Out of Space or Out of Mind?
Former astronaut Edgar Mitchell said he believes aliens exist.
July 28, 2008 — -- Of the more than 6 billion people in the world, only 12 have ever set foot on the moon, providing them the unique opportunity to peer at the Earth from hundreds of thousands of miles away.
For many, the experience appears to have changed them. The select group has returned to regular life and dispersed into a wide array of careers, spiritual and philosophical leanings, and apparent perceptions of the world they temporarily gazed at from space.
Most recently, NASA astronaut Edgar Mitchell, a member of the Apollo 14 mission that landed on the moon in 1971, elaborated on his own fluid thoughts on the universe, arguing that alien visits to Earth have been covered up by governments for more than 60 years.
"I happen to be privileged enough to be in on the fact that we have been visited on this planet and the UFO phenomenon is real," Mitchell said on Britain's Kerrang Radio last week.
"It has been covered up by governments for quite some time now," added Mitchell, who grew up in Roswell, N.M., the location of the controversial 1947 incident in which some believe the U.S. military covered up the crash scene of an alien spacecraft.
Other moon-walkers have admitted to changing after being launched into outer space -- some becoming more open-minded about the possibility of extraterrestrial life, others more spiritual, and some choosing to change career paths all together.
Alan Bean, who flew the second moon landing on Apollo 12 in 1967, became a painter after returning to Earth.
Speaking in British filmmaker David Signton's 2007 documentary "In the Shadow of the Moon," astronaut Gene Cernan, who made the last moon-landing in 1972, said he became a believer in the idea of a greater power after traveling to outer space.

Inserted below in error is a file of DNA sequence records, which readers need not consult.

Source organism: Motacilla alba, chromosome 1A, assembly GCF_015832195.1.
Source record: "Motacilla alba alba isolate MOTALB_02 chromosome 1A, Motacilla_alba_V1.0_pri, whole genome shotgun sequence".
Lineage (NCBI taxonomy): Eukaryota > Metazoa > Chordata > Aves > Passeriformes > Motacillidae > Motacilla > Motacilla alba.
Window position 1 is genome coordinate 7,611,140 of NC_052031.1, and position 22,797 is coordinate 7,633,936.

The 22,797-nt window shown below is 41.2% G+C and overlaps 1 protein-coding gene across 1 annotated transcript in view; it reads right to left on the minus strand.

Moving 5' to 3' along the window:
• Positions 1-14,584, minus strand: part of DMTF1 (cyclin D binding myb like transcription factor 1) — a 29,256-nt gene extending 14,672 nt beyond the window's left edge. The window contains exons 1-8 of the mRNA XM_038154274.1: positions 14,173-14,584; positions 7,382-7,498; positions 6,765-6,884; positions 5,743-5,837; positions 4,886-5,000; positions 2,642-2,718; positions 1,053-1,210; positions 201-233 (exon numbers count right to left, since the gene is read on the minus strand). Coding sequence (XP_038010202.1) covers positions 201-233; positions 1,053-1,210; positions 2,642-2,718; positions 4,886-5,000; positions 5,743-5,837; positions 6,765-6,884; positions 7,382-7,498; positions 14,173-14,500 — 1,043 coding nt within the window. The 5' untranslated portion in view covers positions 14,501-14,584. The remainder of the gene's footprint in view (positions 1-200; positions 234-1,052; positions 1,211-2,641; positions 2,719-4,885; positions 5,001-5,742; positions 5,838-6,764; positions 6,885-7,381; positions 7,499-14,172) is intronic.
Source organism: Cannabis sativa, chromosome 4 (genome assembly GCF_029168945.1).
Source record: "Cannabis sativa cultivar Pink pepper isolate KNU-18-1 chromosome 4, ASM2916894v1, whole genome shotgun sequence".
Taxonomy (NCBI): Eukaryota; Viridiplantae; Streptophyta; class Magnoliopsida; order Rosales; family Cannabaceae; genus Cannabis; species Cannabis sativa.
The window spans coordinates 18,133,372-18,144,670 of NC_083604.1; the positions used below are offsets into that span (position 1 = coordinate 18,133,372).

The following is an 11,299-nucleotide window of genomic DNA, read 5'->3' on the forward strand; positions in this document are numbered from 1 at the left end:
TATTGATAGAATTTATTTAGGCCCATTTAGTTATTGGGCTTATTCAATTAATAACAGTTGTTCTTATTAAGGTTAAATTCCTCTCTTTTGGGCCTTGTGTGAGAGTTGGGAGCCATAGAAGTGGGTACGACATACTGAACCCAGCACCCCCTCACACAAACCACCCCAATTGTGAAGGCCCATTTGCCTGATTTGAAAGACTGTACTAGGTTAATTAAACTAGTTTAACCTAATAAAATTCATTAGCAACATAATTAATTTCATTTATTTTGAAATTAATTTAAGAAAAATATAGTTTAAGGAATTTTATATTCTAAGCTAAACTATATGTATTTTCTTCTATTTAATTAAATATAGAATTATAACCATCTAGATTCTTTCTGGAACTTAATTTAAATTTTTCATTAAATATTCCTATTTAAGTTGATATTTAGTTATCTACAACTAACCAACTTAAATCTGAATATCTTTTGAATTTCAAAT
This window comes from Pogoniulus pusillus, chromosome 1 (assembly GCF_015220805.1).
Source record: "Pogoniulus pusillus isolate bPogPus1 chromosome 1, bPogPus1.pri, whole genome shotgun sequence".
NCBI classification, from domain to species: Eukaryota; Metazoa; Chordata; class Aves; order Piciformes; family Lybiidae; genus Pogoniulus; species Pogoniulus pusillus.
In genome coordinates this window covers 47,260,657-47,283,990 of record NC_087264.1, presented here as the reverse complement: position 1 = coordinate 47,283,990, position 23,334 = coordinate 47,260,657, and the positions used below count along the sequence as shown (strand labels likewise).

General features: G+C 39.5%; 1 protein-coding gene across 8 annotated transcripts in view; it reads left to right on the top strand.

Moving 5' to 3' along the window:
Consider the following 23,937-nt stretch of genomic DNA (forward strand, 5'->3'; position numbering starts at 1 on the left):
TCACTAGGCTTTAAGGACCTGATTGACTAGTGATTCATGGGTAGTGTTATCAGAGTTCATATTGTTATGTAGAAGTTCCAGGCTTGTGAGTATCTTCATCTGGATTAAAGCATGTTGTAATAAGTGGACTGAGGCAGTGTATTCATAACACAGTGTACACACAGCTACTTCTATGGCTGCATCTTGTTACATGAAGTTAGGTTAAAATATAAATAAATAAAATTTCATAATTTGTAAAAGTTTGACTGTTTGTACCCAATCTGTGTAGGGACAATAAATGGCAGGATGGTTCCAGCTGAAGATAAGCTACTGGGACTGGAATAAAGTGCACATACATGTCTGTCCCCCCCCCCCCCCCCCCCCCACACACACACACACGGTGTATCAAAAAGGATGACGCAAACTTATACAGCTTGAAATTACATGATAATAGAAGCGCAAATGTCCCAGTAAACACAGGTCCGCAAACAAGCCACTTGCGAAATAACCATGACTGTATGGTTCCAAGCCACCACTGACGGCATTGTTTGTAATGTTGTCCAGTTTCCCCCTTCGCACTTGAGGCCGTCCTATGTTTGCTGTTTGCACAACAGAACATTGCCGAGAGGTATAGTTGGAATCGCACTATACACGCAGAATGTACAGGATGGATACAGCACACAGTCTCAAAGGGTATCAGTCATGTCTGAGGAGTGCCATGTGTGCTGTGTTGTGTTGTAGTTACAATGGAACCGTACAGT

"I felt that the world was just too beautiful to have happened by accident. There has to be something bigger than you and bigger than me," said Cernan in the documentary.
"And I mean this in a spiritual sense, not a religious sense," said Cernan. "There has to be a creator of the universe who stands above the religions that we ourselves create to govern our lives."
Perhaps the saddest transformation was that of Buzz Aldrin, who made the first moon landing with Neil Armstrong in 1969, and later suffered from severe depression and alcoholism, both of which he wrote about extensively in his memoir "Return to Earth."
Space historians and other former astronauts told ABCNews.com that while Mitchell's case may be extreme, those who travel into the galaxy sometimes return with an altered view of the universe -- and perhaps even about its inhabitants.
"There is some evidence that astronauts are changed by going into space," said Mike Neufeld, the chair of the space history division at the National Air and Space Museum in Washington, D.C.